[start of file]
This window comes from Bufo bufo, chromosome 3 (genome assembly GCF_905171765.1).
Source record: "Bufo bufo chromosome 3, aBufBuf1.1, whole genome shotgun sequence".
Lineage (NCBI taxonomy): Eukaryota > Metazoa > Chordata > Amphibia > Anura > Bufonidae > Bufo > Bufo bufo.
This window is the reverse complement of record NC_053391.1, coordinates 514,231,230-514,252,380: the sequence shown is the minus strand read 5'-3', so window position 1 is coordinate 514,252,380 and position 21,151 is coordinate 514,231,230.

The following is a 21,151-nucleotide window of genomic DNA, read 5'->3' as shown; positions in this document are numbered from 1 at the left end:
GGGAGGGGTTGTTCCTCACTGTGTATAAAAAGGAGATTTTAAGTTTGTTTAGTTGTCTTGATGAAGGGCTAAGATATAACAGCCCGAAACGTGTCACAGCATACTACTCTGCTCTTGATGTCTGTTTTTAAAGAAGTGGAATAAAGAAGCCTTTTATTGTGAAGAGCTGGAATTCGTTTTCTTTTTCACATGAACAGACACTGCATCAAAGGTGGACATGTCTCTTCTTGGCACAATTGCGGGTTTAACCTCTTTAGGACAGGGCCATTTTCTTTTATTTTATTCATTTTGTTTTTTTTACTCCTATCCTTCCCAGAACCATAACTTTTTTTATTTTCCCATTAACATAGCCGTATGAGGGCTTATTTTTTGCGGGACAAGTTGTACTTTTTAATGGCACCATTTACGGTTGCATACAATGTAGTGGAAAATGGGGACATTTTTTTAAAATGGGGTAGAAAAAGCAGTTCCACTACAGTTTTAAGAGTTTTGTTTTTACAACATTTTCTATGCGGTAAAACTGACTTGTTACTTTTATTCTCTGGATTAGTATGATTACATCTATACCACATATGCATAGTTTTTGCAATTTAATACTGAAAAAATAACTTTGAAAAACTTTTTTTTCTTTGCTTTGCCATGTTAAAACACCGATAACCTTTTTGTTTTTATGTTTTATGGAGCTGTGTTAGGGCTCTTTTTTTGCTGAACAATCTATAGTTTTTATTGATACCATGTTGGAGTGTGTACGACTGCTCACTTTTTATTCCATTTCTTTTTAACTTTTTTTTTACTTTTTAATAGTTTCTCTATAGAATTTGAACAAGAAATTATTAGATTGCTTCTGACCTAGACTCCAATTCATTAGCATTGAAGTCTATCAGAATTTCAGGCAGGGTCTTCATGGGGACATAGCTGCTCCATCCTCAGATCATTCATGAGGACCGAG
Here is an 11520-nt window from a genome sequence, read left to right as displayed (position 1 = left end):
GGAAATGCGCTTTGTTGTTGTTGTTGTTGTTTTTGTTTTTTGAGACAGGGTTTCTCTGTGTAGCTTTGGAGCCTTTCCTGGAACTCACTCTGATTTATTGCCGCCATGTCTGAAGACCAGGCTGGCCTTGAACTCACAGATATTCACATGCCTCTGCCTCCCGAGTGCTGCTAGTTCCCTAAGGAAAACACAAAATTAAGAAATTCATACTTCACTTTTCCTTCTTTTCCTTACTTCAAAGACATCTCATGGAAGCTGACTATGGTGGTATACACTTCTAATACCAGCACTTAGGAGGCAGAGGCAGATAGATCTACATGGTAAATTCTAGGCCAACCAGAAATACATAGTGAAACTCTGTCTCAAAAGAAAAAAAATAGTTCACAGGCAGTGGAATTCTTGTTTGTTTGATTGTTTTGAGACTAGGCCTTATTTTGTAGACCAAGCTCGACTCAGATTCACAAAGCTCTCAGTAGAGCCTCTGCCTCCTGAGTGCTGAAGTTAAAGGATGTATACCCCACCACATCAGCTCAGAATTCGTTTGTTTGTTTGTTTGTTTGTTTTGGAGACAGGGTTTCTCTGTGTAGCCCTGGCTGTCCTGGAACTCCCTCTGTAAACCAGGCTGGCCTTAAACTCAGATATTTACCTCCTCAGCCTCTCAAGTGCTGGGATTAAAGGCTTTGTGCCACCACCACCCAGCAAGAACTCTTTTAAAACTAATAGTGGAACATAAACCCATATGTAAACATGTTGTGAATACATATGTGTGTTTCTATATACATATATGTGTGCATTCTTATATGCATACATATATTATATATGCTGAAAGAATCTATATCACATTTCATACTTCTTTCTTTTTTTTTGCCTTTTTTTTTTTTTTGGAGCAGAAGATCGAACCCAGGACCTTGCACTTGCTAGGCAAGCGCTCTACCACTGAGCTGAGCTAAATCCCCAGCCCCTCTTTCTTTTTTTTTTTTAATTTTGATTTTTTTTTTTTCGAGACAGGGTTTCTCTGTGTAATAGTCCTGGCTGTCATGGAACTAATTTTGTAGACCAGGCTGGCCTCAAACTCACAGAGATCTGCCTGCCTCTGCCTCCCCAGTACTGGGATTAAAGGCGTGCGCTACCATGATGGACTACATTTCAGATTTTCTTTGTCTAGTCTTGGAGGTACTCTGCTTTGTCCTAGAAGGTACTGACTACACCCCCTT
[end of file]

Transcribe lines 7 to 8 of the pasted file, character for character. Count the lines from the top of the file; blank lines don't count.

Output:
Here is an 11520-nt window from a genome sequence, read left to right as displayed (position 1 = left end):
GGAAATGCGCTTTGTTGTTGTTGTTGTTGTTTTTGTTTTTTGAGACAGGGTTTCTCTGTGTAGCTTTGGAGCCTTTCCTGGAACTCACTCTGATTTATTGCCGCCATGTCTGAAGACCAGGCTGGCCTTGAACTCACAGATATTCACATGCCTCTGCCTCCCGAGTGCTGCTAGTTCCCTAAGGAAAACACAAAATTAAGAAATTCATACTTCACTTTTCCTTCTTTTCCTTACTTCAAAGACATCTCATGGAAGCTGACTATGGTGGTATACACTTCTAATACCAGCACTTAGGAGGCAGAGGCAGATAGATCTACATGGTAAATTCTAGGCCAACCAGAAATACATAGTGAAACTCTGTCTCAAAAGAAAAAAAATAGTTCACAGGCAGTGGAATTCTTGTTTGTTTGATTGTTTTGAGACTAGGCCTTATTTTGTAGACCAAGCTCGACTCAGATTCACAAAGCTCTCAGTAGAGCCTCTGCCTCCTGAGTGCTGAAGTTAAAGGATGTATACCCCACCACATCAGCTCAGAATTCGTTTGTTTGTTTGTTTGTTTGTTTTGGAGACAGGGTTTCTCTGTGTAGCCCTGGCTGTCCTGGAACTCCCTCTGTAAACCAGGCTGGCCTTAAACTCAGATATTTACCTCCTCAGCCTCTCAAGTGCTGGGATTAAAGGCTTTGTGCCACCACCACCCAGCAAGAACTCTTTTAAAACTAATAGTGGAACATAAACCCATATGTAAACATGTTGTGAATACATATGTGTGTTTCTATATACATATATGTGTGCATTCTTATATGCATACATATATTATATATGCTGAAAGAATCTATATCACATTTCATACTTCTTTCTTTTTTTTTGCCTTTTTTTTTTTTTTGGAGCAGAAGATCGAACCCAGGACCTTGCACTTGCTAGGCAAGCGCTCTACCACTGAGCTGAGCTAAATCCCCAGCCCCTCTTTCTTTTTTTTTTTTAATTTTGATTTTTTTTTTTTCGAGACAGGGTTTCTCTGTGTAATAGTCCTGGCTGTCATGGAACTAATTTTGTAGACCAGGCTGGCCTCAAACTCACAGAGATCTGCCTGCCTCTGCCTCCCCAGTACTGGGATTAAAGGCGTGCGCTACCATGATGGACTACATTTCAGATTTTCTTTGTCTAGTCTTGGAGGTACTCTGCTTTGTCCTAGAAGGTACTGACTACACCCCCTT